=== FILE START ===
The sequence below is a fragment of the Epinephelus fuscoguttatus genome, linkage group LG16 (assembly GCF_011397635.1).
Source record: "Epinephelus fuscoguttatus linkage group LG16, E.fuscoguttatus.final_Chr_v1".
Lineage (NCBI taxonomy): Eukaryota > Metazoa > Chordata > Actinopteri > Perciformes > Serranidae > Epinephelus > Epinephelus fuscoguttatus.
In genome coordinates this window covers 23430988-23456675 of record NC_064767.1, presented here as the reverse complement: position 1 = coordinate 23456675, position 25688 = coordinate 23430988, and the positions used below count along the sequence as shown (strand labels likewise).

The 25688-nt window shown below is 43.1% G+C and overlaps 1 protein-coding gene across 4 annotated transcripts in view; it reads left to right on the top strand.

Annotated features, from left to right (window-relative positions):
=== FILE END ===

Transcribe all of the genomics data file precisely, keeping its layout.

The sequence below is a fragment of the Epinephelus fuscoguttatus genome, linkage group LG16 (assembly GCF_011397635.1).
Source record: "Epinephelus fuscoguttatus linkage group LG16, E.fuscoguttatus.final_Chr_v1".
Lineage (NCBI taxonomy): Eukaryota > Metazoa > Chordata > Actinopteri > Perciformes > Serranidae > Epinephelus > Epinephelus fuscoguttatus.
In genome coordinates this window covers 23430988-23456675 of record NC_064767.1, presented here as the reverse complement: position 1 = coordinate 23456675, position 25688 = coordinate 23430988, and the positions used below count along the sequence as shown (strand labels likewise).

The 25688-nt window shown below is 43.1% G+C and overlaps 1 protein-coding gene across 4 annotated transcripts in view; it reads left to right on the top strand.

Annotated features, from left to right (window-relative positions):